According to Belarus Digest’s sources, Belarusian officials claim that Lithuania has been manipulating the Espoo Convention to slow down or block activities in Belarus, which it finds undesirable for economic or political reasons. They worry that Vilnius may seek to take advantage of the Western countries’ majority in the convention to pass the needed decisions.

Belarus’ Deputy Energy Minister, Mikhail Mikhadziuk affirmed in a recent interview to Lithuanian media that Lithuania has been “avoiding dialogue” by consistently ignoring Belarus’ attempts to establish proper channels of communication and resolve disagreements through debate. In 2010 – 2014, Belarusian government agencies sent ten written replies to their Lithuanian colleagues. Since 2011, the Belarusian government invited the Lithuanian authorities on ten occasions – once at the prime minister level – to hold expert consultations on the Astraviec NPP.

Belarus has been resisting the Lithuanian offer to establish an expert body to resolve the existing disagreements claiming that the two countries have yet not exhausted the possibilities offered by bilateral consultations.

The Lithuanian authorities maintain that their only concern over the Astraviec’s project remains the lack of safety and a negative environmental impact.

Indeed, the Astraviec NPP is being built by a Russian contractor, using Russian technology, equipment and a Russian loan. Persistent mistrust in Russian technology and safe implementation of the project by corruption-ridden contractors, which prevails in the post-Soviet space, fuels these doubts well. A recent incident at the construction site, which the Belarusian authorities chose initially to silence and even deny, only reinforced these fears.

Another reason for concern is the authoritarian nature of the Belarusian regime. The authorities failed to have a proper public debate in Belarus before taking the final decision on the project. Some fear that in absence of an independent regulator, government agencies and constructors may disregard potential shortcomings of the project to comply with Lukashenka’s instructions.

In their turn, the Belarusian authorities are convinced that the Lithuanian authorities pursue their economic and political interests under the guise of safety concerns.

Indeed, the Astraviec NPP makes the planned Visaginas NPP in Lithuania redundant. The Baltic countries have been discussing the idea of building a new NPP on the site of the closed Ignalina NPP since 2006 but few practical steps were made. Some experts see this project, which was put on hold for many years, as effectively dead.

Lithuania’s President Dalia Grybauskaitė’s recent statement seems to confirm the theory of economic motives behind Lithuania’s opposition to Belarus’ project. On 22 February, she insisted that “the Astraviec NPP should not create any further obstacles neither for production of electric energy in the country nor for improving the efficiency of consumption or the synchronisation of the Baltic countries with power transmission lines of continental Europe.”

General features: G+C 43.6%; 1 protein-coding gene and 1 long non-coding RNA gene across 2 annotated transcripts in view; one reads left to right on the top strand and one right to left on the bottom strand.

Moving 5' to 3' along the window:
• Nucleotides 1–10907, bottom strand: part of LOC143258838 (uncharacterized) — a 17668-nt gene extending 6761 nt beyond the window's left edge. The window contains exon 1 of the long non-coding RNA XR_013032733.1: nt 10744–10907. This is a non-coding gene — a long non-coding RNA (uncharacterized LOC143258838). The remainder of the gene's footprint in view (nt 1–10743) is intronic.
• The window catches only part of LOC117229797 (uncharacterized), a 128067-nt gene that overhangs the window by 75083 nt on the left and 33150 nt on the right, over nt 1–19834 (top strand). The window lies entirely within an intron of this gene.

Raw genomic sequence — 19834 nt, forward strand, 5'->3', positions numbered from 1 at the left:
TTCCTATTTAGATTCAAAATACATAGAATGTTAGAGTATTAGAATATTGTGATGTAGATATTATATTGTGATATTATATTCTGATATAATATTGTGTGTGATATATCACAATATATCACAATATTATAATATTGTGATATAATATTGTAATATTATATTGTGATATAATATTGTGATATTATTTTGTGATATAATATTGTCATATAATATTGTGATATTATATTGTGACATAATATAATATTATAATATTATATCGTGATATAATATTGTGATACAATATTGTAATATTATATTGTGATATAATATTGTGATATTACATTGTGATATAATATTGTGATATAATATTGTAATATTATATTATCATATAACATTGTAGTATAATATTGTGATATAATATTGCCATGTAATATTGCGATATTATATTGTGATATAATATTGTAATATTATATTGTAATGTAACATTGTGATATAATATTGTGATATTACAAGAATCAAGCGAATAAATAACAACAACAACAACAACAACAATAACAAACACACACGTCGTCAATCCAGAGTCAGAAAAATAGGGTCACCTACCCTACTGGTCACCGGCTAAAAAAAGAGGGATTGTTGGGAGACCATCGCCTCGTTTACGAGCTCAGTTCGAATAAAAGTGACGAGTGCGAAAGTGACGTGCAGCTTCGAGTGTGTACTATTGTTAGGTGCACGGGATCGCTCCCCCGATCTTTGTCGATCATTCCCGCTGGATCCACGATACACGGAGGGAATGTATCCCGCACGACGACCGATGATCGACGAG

Domestic policy considerations are also playing an important role in the debate. The forthcoming October 2016 parliamentary elections make the politicians from all parties to play stronger hand in “defending national interests.” Even Rokas Masiulis, the Energy Minister, an opponent of the Astraviec project, called the activities of most ardent critics a “pre-election political manoeuvring”.

The Belarusian authorities are clearly concerned with the campaign launched by Lithuania against the NPP project, especially the calls for boycott of potential energy exports. However, even if this initiative enjoys wider support in the EU, it is unlikely to halt the construction of the NPP.

Belarus currently covers a significant part of its needs in electric energy by imports. The Astraviec NPP will serve to satisfy the domestic consumption. It will also allow to reduce imports of natural gas from Russia.

Some Lithuanian politician understand the importance of not overplaying the boycott card. Gediminas Kirkilas, the deputy speaker of the parliament and former prime minister of Lithuania, believes that Lithuania can now only mitigate the effects of Belarus’ decision. “Besides Astraviec, there are relations with Belarus, transit via Lithuania, the Klaipeda port”, he reminds.

Indeed, the Lithuanian authorities is hardly willing to jeopardise the numerous benefits of a wide web of trade ties between the two countries. For Lithuania, a face-saving compromising could involve much stricter environmental safety procedures and a mutually profitable arrangement for energy trade.